Have you ever tried shopping for a new knife and found yourself struggling to understand the marketing jargon? Knife manufacturers tend to use fancy terms like flat grinds, chisel grinds, Scandi grinds, zero bevels, mid-tech, forged, stock removal, textured G-10, S30V, Damascus, and pattern-welded, which can be confusing. However, understanding these terms can help you choose the best knife for your needs.
Fortunately, these terms are not too difficult to comprehend once you familiarize yourself with them. Most knife-makers use these terms in a straightforward manner, but it may still take some experimentation to determine which grind, edge, pattern, or profile works best for the task at hand.
To provide you with the most comprehensive knowledge on survival, we have put together a tutorial on knife grinds and blade profiles to help you understand each one and pick the best tool for your needs. The grind, or how the cutting edge is formed, is the heart of the blade and determines how well it can cut and retain its sharpness. There are many types of blade grinds available, but we’ll focus on the most common ones.
The flat-ground or “V ground” edge is a simple and common blade style. The blade tapers at a consistent angle from the spine to the cutting edge on both sides. It is commonly used in kitchen knives and blades made by Spyderco and Strider Knives. Flat grinds are easy to maintain and sharpen.
The hollow-ground blade originated in the 19th century for straight razors and gained popularity in hunting and sporting in the 1950s. The edge has a distinctive concave grind, with both sides bowing inward until they meet at a thin, sharp edge. While this edge is very sharp, it requires frequent maintenance through stropping or sharpening. This edge is found in Buck hunting knives, straight razors, and custom knives.
Also known as Scandi grind, this edge begins below the midpoint and lacks a secondary bevel on the edge. It is ideal for whittling, woodworking, and bushcraft because of the high bevel which allows the user to keep an eye on the wood grain while carving. The Scandi grind requires frequent stropping to maintain sharpness and using any other type of sharpener will change the grind by adding a secondary bevel.
The convex edge is very durable and sharp but challenging to sharpen. Both sides of the blade feature a slightly rounded (convex) bevel that tapers to form the edge. Convex grinds are used on heavy-duty chopping tools like axes and machetes as the rounded shape of the edge prevents it from binding in wood and helps to split it.
The chisel grind is a blade design originating from Asia that resembles the grind of woodworking chisels. It features a single ground side, with the opposite side left flat. This grind was initially popular on expensive Japanese kitchen knives and was introduced to the US by Phill Hartsfield in the 1960s. Hartsfield incorporated it into his combat knives, which became popular with Navy SEALs and Army Special Forces. Ernest Emerson later obtained permission to use the chisel grind on his tactical folding knives in the mid-1980s, and it eventually became prevalent on all kinds of tactical knives.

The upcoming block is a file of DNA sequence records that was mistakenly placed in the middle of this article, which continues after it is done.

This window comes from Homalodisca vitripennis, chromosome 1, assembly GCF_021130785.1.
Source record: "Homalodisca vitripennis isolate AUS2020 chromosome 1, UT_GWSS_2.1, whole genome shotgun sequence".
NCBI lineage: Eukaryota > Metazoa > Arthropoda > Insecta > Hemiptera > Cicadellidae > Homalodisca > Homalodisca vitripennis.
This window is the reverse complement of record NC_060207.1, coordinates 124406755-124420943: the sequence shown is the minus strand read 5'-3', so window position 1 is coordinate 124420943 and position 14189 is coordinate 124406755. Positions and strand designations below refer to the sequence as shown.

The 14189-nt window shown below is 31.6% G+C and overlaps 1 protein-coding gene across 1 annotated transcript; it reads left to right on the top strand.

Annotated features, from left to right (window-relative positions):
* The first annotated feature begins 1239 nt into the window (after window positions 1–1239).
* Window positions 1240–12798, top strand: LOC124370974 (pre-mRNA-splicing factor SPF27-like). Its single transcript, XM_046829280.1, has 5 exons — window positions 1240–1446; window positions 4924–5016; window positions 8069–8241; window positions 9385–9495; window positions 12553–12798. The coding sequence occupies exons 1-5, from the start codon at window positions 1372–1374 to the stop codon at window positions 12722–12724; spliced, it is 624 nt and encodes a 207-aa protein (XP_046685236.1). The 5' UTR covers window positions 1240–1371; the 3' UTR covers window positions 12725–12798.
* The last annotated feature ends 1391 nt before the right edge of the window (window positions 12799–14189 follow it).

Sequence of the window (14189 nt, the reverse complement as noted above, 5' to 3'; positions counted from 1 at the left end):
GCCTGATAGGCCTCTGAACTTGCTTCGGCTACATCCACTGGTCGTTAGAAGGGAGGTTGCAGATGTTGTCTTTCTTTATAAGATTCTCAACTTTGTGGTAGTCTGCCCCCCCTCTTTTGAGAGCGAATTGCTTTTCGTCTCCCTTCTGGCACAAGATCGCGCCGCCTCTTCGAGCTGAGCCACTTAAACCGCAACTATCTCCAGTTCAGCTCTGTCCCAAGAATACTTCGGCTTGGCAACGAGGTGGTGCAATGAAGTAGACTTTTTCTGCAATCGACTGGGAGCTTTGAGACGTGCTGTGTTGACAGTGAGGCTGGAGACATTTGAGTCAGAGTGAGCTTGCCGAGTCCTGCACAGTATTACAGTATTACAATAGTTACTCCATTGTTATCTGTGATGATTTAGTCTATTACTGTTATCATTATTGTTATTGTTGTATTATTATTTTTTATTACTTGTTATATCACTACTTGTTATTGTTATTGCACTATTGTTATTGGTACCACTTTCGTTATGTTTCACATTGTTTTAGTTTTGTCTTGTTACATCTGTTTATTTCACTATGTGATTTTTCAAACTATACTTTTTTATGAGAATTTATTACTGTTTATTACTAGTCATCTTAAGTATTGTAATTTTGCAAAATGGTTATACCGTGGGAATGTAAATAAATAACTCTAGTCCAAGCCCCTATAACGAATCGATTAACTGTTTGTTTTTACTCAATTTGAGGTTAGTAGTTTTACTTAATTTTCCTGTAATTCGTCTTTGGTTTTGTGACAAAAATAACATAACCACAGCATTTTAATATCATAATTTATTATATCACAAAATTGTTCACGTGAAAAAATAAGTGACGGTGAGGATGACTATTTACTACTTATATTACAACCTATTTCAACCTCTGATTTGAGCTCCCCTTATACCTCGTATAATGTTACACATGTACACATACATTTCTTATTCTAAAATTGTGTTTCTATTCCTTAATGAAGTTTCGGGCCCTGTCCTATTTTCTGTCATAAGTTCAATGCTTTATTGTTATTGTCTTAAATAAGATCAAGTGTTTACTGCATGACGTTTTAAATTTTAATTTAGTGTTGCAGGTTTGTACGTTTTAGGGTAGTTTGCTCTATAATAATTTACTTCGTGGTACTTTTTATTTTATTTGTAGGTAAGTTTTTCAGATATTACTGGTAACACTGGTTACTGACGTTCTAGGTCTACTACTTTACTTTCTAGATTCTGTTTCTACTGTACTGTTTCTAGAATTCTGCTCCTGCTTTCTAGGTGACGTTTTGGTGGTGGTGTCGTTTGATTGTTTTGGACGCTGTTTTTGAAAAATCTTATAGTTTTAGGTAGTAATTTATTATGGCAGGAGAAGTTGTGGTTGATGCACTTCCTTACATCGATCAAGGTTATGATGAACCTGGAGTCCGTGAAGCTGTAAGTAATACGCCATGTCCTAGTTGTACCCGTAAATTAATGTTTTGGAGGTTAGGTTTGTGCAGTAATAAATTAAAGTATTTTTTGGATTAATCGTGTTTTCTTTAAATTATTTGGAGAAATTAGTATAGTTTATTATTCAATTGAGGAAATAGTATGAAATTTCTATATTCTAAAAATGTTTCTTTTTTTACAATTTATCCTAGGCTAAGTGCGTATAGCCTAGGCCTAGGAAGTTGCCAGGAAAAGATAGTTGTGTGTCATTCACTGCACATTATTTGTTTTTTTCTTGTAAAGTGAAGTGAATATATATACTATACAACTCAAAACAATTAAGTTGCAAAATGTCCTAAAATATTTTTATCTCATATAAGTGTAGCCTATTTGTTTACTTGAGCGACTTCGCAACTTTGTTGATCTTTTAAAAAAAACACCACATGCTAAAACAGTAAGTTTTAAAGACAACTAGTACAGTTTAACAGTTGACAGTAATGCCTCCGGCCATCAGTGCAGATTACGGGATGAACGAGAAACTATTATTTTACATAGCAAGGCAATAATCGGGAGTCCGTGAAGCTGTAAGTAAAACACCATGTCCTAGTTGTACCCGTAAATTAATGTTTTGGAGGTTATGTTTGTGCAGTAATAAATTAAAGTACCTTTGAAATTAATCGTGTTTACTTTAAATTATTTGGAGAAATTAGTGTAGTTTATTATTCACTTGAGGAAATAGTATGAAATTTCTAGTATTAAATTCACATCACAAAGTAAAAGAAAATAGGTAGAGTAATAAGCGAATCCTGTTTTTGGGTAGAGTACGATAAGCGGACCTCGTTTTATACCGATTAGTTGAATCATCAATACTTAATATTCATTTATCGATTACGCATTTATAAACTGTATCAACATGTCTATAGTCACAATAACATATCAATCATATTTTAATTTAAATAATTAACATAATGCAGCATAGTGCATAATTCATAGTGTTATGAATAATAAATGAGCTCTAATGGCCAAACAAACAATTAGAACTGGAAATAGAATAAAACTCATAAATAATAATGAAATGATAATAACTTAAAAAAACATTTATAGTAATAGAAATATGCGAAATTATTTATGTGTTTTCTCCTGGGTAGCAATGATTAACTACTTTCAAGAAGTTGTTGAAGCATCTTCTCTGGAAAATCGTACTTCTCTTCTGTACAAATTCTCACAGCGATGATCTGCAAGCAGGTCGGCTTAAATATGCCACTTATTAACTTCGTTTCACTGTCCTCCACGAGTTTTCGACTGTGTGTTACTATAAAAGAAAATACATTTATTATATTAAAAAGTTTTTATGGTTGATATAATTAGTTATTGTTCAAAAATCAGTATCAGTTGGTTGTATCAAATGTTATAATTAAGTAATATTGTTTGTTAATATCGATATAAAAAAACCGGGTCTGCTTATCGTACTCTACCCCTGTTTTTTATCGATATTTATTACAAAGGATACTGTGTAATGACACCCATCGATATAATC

The compound bevel, or double bevel, is a common grind found on many modern knives. It consists of one of the previously mentioned grinds with a secondary bevel added for increased durability and ease of maintenance.
The asymmetrical grind is a combination of two of the aforementioned designs, utilizing two distinct bevel angles for each side of the blade. This is done to create a more durable edge by combining the benefits of each grind. Some makers opt to grind different portions of the blade, such as using a flat grind on the front half and a hollow grind on the rear half.
By examining the different grinds, a user can determine what they require in a blade. For instance, a hunter or trapper may favor a hollow grind for skinning and dressing game, while a Navy SEAL may opt for a chisel grind with a secondary bevel on a folder for its ease of sharpening or cutting ability. However, they might choose a machete with a convex grind for clearing brush.
The next consideration is determining the ideal profile for a particular knife. If the edge is the heart of a blade, then the profile is its soul, conveying much of the overall appearance of the knife and defining its function.
The drop point is now one of the most commonly used blade styles, but this wasn’t always the case. In the 1950s, Bob Loveless popularized this style by grinding the blade in such a manner that the spine has the same thickness and strength from hilt to tip. It is one of the most practical profiles for a daily use knife, with a lowered tip that provides extra control when cutting with the edge while still retaining piercing power. This versatility makes it suitable for hunting, skinning, caping, woodworking, self-defense, and other activities.
The clip point blade was once the dominant blade style worldwide. Originally, it was a result of the forging process, as the tip of the blade naturally curved upward due to heat and hammering. As machine-ground blades replaced forged ones, the style remained due to familiarity and perhaps as homage to the Bowie knife of the 19th century. The back of the blade closest to the tip is clipped in a straight or concave fashion, giving it its name.